Story of Lord Ganesha and its Spiritual Significance

Today is Ganesh Chaturthi, which is celebrated as the birthday of Lord Ganesha. Ganesha’s birth story conveys something very symbolic. Parvati while taking bath, makes the form of Ganesha with turmeric paste. She breathes life into the form and makes him as a young boy and appoints him as a guard. When Shiva comes in, Ganesha doesn’t recognize him and doesn’t allow him inside. This results in a fight and Shiva severes the head of Ganesha. Finally when the truth is recognized, an elephant’s head is fixed on the headless boy.

Lord Ganesha with Shiva and Parvati

Parvati taking bath symbolizes the first step in the spiritual path: preparing the ground by purifying oneself. Ganesha guarding the door is your awareness guarding the contents of the mind, which symbolizes the second step in the spiritual path where you remain as a witness. When Shiva or the self realization comes, the head or the ahamkara, the feeling that one is the doer of his actions, is severed. Elephant symbolizes wisdom. Wisdom replaces ahamkara.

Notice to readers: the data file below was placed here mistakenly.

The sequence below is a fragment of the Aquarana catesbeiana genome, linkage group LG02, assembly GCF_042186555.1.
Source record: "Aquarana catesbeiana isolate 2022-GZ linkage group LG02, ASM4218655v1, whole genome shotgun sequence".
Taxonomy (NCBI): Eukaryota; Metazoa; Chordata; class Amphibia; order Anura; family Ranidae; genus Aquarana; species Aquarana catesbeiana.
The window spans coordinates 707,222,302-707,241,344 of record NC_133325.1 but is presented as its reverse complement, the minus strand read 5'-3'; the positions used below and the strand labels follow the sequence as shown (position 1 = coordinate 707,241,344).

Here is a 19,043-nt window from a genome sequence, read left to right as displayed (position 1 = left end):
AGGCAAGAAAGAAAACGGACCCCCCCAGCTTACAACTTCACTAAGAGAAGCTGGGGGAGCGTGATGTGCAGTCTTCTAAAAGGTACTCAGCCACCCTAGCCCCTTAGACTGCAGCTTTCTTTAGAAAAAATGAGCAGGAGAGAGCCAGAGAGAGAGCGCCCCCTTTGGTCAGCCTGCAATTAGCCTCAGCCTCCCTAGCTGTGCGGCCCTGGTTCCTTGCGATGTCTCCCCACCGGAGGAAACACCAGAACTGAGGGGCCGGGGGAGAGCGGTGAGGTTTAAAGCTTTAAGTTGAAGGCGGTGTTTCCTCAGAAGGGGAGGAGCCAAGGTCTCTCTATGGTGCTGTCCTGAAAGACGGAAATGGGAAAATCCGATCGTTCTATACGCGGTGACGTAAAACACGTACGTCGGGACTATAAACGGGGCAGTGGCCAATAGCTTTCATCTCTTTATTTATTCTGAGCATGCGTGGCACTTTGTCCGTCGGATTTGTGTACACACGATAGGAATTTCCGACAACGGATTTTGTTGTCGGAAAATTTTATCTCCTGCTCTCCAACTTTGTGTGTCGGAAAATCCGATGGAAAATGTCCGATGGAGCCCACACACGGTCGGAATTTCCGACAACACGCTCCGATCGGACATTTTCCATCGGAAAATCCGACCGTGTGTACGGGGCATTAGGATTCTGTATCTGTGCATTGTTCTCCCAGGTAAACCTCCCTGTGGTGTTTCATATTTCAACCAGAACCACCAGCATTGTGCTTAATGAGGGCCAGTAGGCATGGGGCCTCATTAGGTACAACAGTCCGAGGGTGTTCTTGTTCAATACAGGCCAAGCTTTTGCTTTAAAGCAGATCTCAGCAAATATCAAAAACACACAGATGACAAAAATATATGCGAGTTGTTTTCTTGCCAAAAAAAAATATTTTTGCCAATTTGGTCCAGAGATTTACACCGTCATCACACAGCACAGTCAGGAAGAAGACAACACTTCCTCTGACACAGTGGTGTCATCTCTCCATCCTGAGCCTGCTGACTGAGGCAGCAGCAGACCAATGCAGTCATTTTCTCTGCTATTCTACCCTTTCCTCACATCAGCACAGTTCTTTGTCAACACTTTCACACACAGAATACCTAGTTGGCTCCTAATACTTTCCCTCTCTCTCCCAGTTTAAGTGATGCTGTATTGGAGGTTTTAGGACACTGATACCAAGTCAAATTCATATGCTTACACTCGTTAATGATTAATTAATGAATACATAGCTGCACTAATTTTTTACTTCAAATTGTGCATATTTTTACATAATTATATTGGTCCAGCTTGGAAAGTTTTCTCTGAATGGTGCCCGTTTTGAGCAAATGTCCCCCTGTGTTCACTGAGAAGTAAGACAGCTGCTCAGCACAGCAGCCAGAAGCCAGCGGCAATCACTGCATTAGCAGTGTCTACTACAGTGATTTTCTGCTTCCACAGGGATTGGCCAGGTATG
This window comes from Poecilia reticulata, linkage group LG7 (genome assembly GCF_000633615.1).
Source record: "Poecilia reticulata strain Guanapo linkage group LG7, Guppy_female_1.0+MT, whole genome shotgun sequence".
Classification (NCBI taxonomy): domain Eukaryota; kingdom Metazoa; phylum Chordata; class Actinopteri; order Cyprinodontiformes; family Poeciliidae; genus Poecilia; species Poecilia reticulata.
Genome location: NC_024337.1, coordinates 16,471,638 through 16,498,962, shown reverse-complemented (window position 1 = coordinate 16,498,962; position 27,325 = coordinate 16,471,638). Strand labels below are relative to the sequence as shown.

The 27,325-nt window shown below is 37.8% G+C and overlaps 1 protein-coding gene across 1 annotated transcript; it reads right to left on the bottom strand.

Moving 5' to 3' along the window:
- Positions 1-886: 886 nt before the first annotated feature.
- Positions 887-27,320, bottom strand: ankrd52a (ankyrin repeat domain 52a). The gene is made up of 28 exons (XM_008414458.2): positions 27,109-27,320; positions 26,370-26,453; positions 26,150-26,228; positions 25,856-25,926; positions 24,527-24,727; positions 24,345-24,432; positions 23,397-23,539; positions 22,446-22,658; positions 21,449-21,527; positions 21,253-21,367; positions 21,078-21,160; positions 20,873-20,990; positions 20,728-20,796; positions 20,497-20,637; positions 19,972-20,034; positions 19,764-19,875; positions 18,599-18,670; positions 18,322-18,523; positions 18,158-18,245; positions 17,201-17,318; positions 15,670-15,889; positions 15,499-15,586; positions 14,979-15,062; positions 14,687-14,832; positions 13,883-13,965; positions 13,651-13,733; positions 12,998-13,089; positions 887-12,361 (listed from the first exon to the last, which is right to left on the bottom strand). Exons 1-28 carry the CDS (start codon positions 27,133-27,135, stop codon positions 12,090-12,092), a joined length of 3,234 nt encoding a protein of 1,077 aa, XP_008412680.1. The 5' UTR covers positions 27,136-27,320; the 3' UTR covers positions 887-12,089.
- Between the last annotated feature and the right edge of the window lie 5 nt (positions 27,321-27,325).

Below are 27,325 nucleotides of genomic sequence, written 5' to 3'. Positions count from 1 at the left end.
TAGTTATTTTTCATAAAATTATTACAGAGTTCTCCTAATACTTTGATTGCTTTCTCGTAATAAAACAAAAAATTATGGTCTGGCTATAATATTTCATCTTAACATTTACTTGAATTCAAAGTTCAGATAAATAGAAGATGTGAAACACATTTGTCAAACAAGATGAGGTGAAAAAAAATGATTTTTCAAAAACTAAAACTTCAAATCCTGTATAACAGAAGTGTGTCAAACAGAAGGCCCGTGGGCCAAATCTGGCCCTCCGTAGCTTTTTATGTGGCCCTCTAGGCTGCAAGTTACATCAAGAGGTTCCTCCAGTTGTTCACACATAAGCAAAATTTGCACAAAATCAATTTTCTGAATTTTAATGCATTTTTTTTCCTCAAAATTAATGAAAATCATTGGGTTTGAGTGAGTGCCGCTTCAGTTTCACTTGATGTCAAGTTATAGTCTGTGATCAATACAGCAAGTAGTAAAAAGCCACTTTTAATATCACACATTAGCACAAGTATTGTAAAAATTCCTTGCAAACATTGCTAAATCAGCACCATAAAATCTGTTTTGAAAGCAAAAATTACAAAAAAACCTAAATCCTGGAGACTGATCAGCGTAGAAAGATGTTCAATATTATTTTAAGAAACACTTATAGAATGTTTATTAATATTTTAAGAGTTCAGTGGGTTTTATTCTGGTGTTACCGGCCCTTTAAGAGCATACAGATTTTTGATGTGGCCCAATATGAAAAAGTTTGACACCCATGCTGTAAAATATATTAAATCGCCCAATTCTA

The story of Skanda and Ganesha quarrelling for the fruit of wisdom or the gnanapalam also has a symbolic meaning. Ganesha symbolizes the type of seekers who realize that Purusha and Prakriti, or the Father and the Mother are within and get the fruit of wisdom instantly. They are like Ramana Maharshi who follow the direct path like self inquiry right away. Skanda symbolizes the type of seekers who go around the world, seeking fulfillment in worldly things, then trying various spiritual practices before attempting to go through the direct method. These people are like Ramakrishna Paramahamsa who was more attached to the name and external form of Goddess Kali. After trying various sadhanas, he receives Vedantic instructions from Totapuri and gets the fruit of wisdom.

Lord Skanda or Murugan

Goddess Gomathi Amman, Adi Thabasu and Religious Tolerance

I am always amazed by coincidences in life. As I scientist, I regard them as just coincidences but the poetic aspect of me rejoices in the beauty of the connections. Many such beautiful coincidences happened today; and today is also Adi Thabasu, a festival in Tamil month of Adi that celebrates religious tolerance.